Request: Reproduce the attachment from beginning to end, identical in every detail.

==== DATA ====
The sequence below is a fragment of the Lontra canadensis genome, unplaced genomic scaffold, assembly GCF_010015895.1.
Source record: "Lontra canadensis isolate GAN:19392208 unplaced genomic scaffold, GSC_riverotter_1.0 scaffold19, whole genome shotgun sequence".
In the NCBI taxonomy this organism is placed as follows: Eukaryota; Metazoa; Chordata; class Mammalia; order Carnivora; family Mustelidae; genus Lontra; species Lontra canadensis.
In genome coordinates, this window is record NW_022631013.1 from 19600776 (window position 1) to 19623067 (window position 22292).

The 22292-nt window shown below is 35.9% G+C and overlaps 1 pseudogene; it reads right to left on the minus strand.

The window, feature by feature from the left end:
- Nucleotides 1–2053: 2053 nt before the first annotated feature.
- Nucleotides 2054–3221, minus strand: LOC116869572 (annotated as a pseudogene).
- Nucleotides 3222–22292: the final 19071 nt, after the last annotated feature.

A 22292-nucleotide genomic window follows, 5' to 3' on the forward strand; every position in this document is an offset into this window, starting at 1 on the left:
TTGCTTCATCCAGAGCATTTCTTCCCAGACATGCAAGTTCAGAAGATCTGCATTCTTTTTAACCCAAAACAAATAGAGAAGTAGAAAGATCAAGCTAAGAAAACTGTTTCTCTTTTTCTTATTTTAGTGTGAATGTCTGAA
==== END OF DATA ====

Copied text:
The sequence below is a fragment of the Lontra canadensis genome, unplaced genomic scaffold, assembly GCF_010015895.1.
Source record: "Lontra canadensis isolate GAN:19392208 unplaced genomic scaffold, GSC_riverotter_1.0 scaffold19, whole genome shotgun sequence".
In the NCBI taxonomy this organism is placed as follows: Eukaryota; Metazoa; Chordata; class Mammalia; order Carnivora; family Mustelidae; genus Lontra; species Lontra canadensis.
In genome coordinates, this window is record NW_022631013.1 from 19600776 (window position 1) to 19623067 (window position 22292).

The 22292-nt window shown below is 35.9% G+C and overlaps 1 pseudogene; it reads right to left on the minus strand.

The window, feature by feature from the left end:
- Nucleotides 1–2053: 2053 nt before the first annotated feature.
- Nucleotides 2054–3221, minus strand: LOC116869572 (annotated as a pseudogene).
- Nucleotides 3222–22292: the final 19071 nt, after the last annotated feature.

A 22292-nucleotide genomic window follows, 5' to 3' on the forward strand; every position in this document is an offset into this window, starting at 1 on the left:
TTGCTTCATCCAGAGCATTTCTTCCCAGACATGCAAGTTCAGAAGATCTGCATTCTTTTTAACCCAAAACAAATAGAGAAGTAGAAAGATCAAGCTAAGAAAACTGTTTCTCTTTTTCTTATTTTAGTGTGAATGTCTGAA